+-------------------------------------------------------+

+------+
| @SUM |
+------+
| 239 |
+------+

+-----------+
| @SUM := 0 |
+-----------+
| 0 |
+-----------+

+---------------------------------------------------------------+
| @SUM := @SUM + ( select count(*) from world.CountryLanguage ) |
+---------------------------------------------------------------+
| 984 |
+---------------------------------------------------------------+

+------+
| @SUM |
+------+
| 984 |
+------+
Now the variable gets set to 0 for each loop, and thus the final value we get is not the total, but just the number of rows of the last table processed.
If you look at the reference guide for for_each_table_complete, you'll see that there are many more things you can do. Do some experiment and you'll realize that this routine, coupled with some imagination, can do really wonderful things.

For each counter

This is the classic "for loop" that you can find in programming language such as C, Perl, Java. You have a counter with a starting and ending value and a delta value to increment the counter. As in the for_each_table routine, you have a for_each_counter and a [RP]for_each_counter_complete to play with. The principle is the same: the normal routine gets just the minimum parameters to get the job done (counter_start, counter_end, counter_delta, sql_command) and the "complete" version has the same additional parameters seen for for_each_table_complete (sql_before, sql_after, {'once', 'many'} ).
Here is some simple usage of this routine:
 call for_each_counter(1,4,1, 'create table test.test_$N(i int)');
Query OK, 0 rows affected (0.06 sec)

show tables from test like 'test%';
+------------------------+
| Tables_in_test (test%) |
+------------------------+
| test_1 |
| test_2 |
| test_3 |
| test_4 |
+------------------------+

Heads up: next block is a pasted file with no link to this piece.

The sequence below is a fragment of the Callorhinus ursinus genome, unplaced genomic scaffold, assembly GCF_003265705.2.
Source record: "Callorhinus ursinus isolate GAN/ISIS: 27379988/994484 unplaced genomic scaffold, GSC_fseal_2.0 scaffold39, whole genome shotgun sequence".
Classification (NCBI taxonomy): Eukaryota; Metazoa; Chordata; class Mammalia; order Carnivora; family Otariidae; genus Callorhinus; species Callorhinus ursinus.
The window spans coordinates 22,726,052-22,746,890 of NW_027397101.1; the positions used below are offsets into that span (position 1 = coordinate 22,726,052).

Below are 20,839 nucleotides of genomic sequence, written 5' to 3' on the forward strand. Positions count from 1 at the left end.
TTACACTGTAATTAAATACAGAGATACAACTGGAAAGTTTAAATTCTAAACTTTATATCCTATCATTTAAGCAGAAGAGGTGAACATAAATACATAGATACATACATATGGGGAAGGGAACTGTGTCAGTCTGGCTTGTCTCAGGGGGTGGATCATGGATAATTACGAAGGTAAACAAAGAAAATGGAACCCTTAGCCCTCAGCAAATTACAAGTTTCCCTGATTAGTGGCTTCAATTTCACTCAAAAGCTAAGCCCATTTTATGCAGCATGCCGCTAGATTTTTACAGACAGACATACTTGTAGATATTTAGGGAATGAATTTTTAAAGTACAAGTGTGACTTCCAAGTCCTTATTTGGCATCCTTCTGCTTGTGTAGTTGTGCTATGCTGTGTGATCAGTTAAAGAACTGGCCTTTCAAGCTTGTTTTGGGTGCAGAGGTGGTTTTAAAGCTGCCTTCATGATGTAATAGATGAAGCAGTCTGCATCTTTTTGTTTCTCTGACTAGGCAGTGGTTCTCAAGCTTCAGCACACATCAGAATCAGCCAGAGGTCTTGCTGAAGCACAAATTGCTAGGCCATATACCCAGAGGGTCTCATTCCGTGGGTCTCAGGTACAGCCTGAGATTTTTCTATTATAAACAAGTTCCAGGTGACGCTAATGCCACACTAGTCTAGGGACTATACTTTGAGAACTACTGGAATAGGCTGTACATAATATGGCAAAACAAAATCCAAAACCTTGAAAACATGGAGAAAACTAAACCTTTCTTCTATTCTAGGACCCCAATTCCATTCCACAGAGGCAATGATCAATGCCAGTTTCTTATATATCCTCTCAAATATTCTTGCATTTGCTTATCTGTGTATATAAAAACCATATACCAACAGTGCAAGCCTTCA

call for_each_counter(1,400,1, 'insert into test.test_1 values ($N)');
Query OK, 0 rows affected (0.08 sec)

select count(*) from test_1;
+----------+
| count(*) |
+----------+
| 400 |
+----------+
Here's another common example from real life experience. One of the most frustrating problems is when you have a table with date values, and you are supposed to have values for every date in a given period. To check that this is correct, you should either use an external program, or, if you have a for_each_counter routine, you can get a quick solution:
 create table test.mydates(d date);

call for_each_counter(1,365,1,
'insert into test.mydates values ("2005-01-01" + interval $N day)');

select d from mydates limit 10;
+------------+
| d |
+------------+
| 2005-01-02 |
| 2005-01-03 |
| 2005-01-04 |
| 2005-01-05 |
| 2005-01-06 |
| 2005-01-07 |
| 2005-01-08 |
| 2005-01-09 |
| 2005-01-10 |
| 2005-01-11 |
+------------+
10 rows in set (0.01 sec)
Now all you need to do to check that your original table is complete, is a RIGHT OUTER JOIN with mydates and you get a list of the missing dates very quick.
   SELECT
d
FROM
mydates
LEFT OUTER JOIN my_real_table on (d=date_column)
WHERE
my_real_table.PK_column is null;

For each dataset row

This is possibly the most complicated routine in this collection. It allows you to walk through a dataset and execute a query for each row, referencing in your query up to three values per row. Does it sound complicated? It is. But it is also powerful, and it works. The syntax for for_each_table_value is
  call for_each_table_value(
database_name,
table_name,
wanted_column1,
wanted_column2,
wanted_column3,
search_condition,
sql_command);